In the 1980s, when I lived in San Francisco, I worked with a woman named Mary O’Sullivan. Mary was from Ireland, not Irish-American. She was also a lesbian. I enjoyed her company and she mine, so we quickly became friends away from work as well.
- I have a friend I’ll call K. She is the mother of several children, and she and her partner consider themselves to be the co-parents of these children. K was born in Mexico, but her mother brought her to the United States — illegally — when K was a small child.
Mary and I went out to a lesbian bar in the Mission District. After awhile, when we were both a bit bored, she asked if I’d like to go with her to meet some of her Irish friends at her other hangout bar around the corner. Of course, I said yes.
- K’s mother has since acquired a green card, and all of the children are citizens because they were born here. Her partner is also American by birth, although Latina by heritage. K doesn’t drive or have a state ID card because she is afraid of attracting the attention of any law enforcement or governmental agencies.
Hanging out in the Irish bar with Mary and her friends was fun. Her friends were stereotypically Irish, hard-drinking, story-telling, song-singing charmers. This wasn’t the last time I went to the bar both with and without Mary.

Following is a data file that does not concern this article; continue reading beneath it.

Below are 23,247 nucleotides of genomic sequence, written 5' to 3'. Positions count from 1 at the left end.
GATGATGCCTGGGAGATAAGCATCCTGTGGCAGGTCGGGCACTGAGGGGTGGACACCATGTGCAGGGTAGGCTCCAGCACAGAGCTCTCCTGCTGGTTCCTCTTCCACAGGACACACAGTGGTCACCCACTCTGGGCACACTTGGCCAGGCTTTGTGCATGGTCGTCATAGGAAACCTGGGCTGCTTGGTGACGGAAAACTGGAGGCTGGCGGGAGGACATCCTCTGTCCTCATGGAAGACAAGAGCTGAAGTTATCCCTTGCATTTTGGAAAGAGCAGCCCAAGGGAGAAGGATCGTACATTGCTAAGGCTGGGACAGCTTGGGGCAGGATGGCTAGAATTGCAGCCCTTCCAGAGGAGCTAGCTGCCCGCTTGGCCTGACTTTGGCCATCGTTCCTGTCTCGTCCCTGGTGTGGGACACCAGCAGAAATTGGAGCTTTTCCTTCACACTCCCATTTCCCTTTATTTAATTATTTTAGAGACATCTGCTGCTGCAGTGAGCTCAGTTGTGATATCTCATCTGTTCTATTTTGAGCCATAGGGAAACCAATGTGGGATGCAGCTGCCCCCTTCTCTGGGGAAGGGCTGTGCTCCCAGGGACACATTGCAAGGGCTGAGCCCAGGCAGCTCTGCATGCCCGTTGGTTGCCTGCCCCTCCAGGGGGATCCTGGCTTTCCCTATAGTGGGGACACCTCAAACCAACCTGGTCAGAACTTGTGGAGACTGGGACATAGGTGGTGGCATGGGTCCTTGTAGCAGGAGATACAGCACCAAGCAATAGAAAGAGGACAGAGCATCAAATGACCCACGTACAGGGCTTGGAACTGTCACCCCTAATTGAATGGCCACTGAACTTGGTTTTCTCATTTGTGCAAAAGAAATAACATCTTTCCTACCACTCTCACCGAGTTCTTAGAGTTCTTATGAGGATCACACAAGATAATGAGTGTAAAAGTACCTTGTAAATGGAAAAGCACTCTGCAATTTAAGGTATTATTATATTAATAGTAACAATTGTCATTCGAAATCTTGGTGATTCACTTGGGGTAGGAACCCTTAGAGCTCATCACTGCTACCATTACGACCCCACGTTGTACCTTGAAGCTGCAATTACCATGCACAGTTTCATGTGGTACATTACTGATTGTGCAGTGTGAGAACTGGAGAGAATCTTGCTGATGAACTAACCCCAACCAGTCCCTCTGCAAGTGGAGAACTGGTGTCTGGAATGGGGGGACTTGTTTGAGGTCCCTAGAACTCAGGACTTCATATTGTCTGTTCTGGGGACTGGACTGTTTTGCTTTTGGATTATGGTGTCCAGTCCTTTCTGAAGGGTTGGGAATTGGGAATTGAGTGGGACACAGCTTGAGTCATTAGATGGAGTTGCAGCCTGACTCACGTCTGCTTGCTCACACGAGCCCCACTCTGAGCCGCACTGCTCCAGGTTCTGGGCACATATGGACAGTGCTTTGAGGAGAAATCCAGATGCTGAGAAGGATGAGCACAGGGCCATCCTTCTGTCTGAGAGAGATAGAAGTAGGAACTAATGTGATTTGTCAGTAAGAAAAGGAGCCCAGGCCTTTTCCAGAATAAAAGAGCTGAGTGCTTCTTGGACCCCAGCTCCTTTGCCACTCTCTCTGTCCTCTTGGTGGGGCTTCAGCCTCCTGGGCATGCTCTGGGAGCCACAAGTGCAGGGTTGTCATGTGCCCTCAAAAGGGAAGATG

- K is as American as they come, except for that pesky thing about paperwork and being born a few miles too far south. She can’t even go to Mexico to visit her brother and her other relatives who live there, because she would have to re-enter the US illegally. She hears her mother’s stories about visiting, and K expresses no real desire to visit there anyway.
I learned that Mary and most of her friends were in the US illegally. They drew no particular attention from the Irish-American cops in San Francisco or their landlords or their employers. After all, we all found them to be charming.
- K works a few hours under the table to earn a few bucks as well as to get out of the house for a few hours a week, getting out of their home, which she often sees as being her jail. This job was offered to her, she didn’t seek it out. Without papers, and because of her fear of being separated from her children, her partner, and the place she considers home, she cannot look for other work even though she would like to. Other than that, her time outside of the home is going to church. Her partner works two and a half jobs to support the family.
I soon learned that not only was Mary’s bar a social place, but it was a hangout for IRA members. These charming, happy-go-lucky people — including Mary — were terrorists, wanted by the law in their home country, here in the United States raising money for the weapons that they were shipping back to Ireland to use to kill people.
- Things are bad and getting worse for K. She cannot even talk with the immigration department for fear of being deported, separated from her kids, her partner, her family, the life she has known for all of her 30 years. There is no end in sight.
After the political situation between Northern Ireland and England was resolved, Mary was able to return to her homeland. As a matter of fact, there had been a significant “brain drain,” and she and others received financial incentives to return to the place that they loved.